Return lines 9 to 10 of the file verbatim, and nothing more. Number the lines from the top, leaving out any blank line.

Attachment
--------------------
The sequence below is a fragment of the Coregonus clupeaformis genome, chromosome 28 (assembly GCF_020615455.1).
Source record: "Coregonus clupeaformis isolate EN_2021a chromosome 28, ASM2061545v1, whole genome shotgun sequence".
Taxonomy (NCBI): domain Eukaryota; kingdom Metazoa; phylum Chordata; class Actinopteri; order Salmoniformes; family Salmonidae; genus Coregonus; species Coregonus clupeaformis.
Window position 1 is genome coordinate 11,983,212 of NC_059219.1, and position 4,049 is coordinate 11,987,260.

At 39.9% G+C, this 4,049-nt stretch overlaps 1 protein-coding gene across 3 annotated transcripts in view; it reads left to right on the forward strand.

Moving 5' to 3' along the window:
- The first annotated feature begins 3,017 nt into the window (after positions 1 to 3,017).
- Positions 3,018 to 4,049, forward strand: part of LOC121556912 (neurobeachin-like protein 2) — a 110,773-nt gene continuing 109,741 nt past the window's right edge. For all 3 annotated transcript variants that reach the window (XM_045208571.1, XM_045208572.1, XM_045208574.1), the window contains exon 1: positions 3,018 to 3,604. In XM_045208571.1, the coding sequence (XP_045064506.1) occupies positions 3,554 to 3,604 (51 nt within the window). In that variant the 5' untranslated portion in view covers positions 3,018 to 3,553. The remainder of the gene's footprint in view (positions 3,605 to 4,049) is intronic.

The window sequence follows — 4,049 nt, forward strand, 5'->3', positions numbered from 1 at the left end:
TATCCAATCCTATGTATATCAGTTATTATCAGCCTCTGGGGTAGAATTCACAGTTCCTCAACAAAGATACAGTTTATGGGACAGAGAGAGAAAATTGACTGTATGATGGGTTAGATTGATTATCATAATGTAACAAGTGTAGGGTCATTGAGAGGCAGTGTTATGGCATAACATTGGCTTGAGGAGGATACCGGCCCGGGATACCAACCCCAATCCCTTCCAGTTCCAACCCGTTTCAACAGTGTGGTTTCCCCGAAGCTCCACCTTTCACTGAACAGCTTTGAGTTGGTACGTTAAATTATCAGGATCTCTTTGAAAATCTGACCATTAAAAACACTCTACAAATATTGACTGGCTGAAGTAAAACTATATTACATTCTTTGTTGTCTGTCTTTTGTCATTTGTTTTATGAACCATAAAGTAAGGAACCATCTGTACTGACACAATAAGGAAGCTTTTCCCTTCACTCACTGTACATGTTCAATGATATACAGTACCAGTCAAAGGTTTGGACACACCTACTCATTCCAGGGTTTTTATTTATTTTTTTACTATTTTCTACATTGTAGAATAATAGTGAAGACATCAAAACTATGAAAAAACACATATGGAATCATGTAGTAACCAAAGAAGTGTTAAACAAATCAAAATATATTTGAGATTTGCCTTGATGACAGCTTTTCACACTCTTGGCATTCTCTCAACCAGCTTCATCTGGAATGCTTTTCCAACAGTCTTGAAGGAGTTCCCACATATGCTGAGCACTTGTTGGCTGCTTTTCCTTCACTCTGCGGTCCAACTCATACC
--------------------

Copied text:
The window sequence follows — 4,049 nt, forward strand, 5'->3', positions numbered from 1 at the left end:
TATCCAATCCTATGTATATCAGTTATTATCAGCCTCTGGGGTAGAATTCACAGTTCCTCAACAAAGATACAGTTTATGGGACAGAGAGAGAAAATTGACTGTATGATGGGTTAGATTGATTATCATAATGTAACAAGTGTAGGGTCATTGAGAGGCAGTGTTATGGCATAACATTGGCTTGAGGAGGATACCGGCCCGGGATACCAACCCCAATCCCTTCCAGTTCCAACCCGTTTCAACAGTGTGGTTTCCCCGAAGCTCCACCTTTCACTGAACAGCTTTGAGTTGGTACGTTAAATTATCAGGATCTCTTTGAAAATCTGACCATTAAAAACACTCTACAAATATTGACTGGCTGAAGTAAAACTATATTACATTCTTTGTTGTCTGTCTTTTGTCATTTGTTTTATGAACCATAAAGTAAGGAACCATCTGTACTGACACAATAAGGAAGCTTTTCCCTTCACTCACTGTACATGTTCAATGATATACAGTACCAGTCAAAGGTTTGGACACACCTACTCATTCCAGGGTTTTTATTTATTTTTTTACTATTTTCTACATTGTAGAATAATAGTGAAGACATCAAAACTATGAAAAAACACATATGGAATCATGTAGTAACCAAAGAAGTGTTAAACAAATCAAAATATATTTGAGATTTGCCTTGATGACAGCTTTTCACACTCTTGGCATTCTCTCAACCAGCTTCATCTGGAATGCTTTTCCAACAGTCTTGAAGGAGTTCCCACATATGCTGAGCACTTGTTGGCTGCTTTTCCTTCACTCTGCGGTCCAACTCATACC